Become a Licensed Special Education Teacher



What is the difference between the mild/moderate and severe/autism tracks?

The mild/moderate disabilities program is for those who want to teach children/youth who receive special education services for primarily academic support (i.e. children with learning disabilities, ADHD). Coursework focuses on strategies for teaching different content areas. This program prepares candidates to teach children/youth with mild/moderate disabilities in inclusion or resource classroom settings.

The severe disabilities/autism program is for those who want to teach children/youth a wider range of skills beyond academics. These children/youth with disabilities may have additional needs that require more comprehensive support such as communication or functional academic/life skills. Coursework focuses on a wider range of strategies that include language and communication and positive behavior supports. This program prepares candidates to teach children/youth with severe disabilities and/or autism in fully self-contained settings or in inclusive settings that support children/youth with severe disabilities.

What is the difference between an early childhood and elementary license for this program?

In regards to our Post Baccalaureate Certificate in Special Education, candidates who are interested in working in elementary schools may choose either the early childhood (Preschool to Grade 3) licensure or elementary (Kindergarten to Grade 6) licensure level. The coursework for both of these options will be relatively the same, therefore the decision to choose one may be more related to your position as a special education teacher during the program and/or after you graduate. The early childhood licensure option is definitely geared primarily for those who specifically want to teach in preschool settings.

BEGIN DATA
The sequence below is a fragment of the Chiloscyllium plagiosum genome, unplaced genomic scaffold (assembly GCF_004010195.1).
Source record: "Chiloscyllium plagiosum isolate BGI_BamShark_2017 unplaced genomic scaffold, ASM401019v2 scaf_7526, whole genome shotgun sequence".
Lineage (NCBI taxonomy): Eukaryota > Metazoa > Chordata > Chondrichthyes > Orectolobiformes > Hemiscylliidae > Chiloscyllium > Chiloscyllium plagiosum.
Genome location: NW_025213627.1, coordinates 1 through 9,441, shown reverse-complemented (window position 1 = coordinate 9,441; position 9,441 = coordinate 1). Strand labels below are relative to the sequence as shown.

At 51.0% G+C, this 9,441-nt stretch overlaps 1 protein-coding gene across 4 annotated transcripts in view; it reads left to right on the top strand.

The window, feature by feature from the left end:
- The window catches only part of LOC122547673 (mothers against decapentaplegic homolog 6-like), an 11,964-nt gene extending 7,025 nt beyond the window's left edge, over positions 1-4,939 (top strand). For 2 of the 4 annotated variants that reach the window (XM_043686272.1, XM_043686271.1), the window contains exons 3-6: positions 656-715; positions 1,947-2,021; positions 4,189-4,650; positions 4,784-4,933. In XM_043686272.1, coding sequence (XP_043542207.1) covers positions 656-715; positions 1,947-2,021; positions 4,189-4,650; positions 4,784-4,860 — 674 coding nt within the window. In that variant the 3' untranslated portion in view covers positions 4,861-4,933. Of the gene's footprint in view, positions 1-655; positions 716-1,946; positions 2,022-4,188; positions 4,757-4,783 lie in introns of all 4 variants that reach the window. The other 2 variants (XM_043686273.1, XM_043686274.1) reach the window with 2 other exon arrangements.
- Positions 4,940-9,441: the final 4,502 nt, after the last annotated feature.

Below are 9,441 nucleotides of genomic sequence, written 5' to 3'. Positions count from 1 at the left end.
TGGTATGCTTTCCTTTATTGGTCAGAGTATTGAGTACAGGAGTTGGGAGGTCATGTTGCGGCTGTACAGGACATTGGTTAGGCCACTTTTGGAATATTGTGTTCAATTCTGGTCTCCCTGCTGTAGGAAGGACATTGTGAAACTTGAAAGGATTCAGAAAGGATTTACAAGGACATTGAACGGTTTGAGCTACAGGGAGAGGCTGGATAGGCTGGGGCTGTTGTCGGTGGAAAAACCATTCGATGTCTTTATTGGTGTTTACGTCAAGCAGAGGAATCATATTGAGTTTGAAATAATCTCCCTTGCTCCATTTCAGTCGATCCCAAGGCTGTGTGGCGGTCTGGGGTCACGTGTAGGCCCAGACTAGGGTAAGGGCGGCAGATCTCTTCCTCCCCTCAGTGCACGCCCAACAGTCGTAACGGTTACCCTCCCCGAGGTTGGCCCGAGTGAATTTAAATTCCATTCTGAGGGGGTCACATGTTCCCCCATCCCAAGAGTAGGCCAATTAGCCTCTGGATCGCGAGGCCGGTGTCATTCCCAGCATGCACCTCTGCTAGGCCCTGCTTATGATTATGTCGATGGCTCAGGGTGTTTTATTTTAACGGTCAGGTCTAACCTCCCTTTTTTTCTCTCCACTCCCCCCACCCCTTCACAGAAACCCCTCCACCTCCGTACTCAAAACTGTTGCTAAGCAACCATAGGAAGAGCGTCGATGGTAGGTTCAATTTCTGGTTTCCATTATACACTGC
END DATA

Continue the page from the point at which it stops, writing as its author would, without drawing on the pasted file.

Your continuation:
If you plan on working in a school setting while completing this program, you will need to make sure your position grade level matches the licensure level you choose. Therefore, if you are in a 4th grade classroom, it makes sense for you to pursue the elementary license. However, if you pursue the early childhood licensure level, you MUST do your student teaching semester in a preschool setting. Therefore, those who are employed in Kindergarten-Grade 3 settings may want to consider pursuing the elementary licensure level so that you aren't required to change positions for your student teaching.

However, keep in mind that once you are licensed through this program, it is possible to add other areas/levels to your license afterwards. Therefore, do not feel like your choice for the program is the only option you will have for your teaching career. Please refer to the "add-a-teaching-field" options provided through the Hawaii Teacher Standards Board to learn more about how you could add the other licensure level to your license after graduating from the program:

What is a cohort?

Our programs are cohorted, which means we admit people in groups and they complete the entire program together from beginning to end. Our cohorts typically have between 15-25 people, although some programs run more than one cohort at a time. Having the same people in your classes every semester helps to build community and we have found our cohorts come to support each other like family. Another benefit of this cohort model is the fixed course schedule. All the programs courses are pre-designed and taken in a specific semester. Our faculty intentionally build on the coursework so what you learn in the second semester will build on the first and so on. This provides the opportunity to have much richer and deeper learning experiences since everyone has the same prerequisite knowledge as you progress through the program. The courses are open to only those in your cohort, so you don’t have to worry about waking up early to be the first to register or courses filling up and not being able to register. The classes are also guaranteed to run so you don’t have to wonder whether what you need to graduate will be available.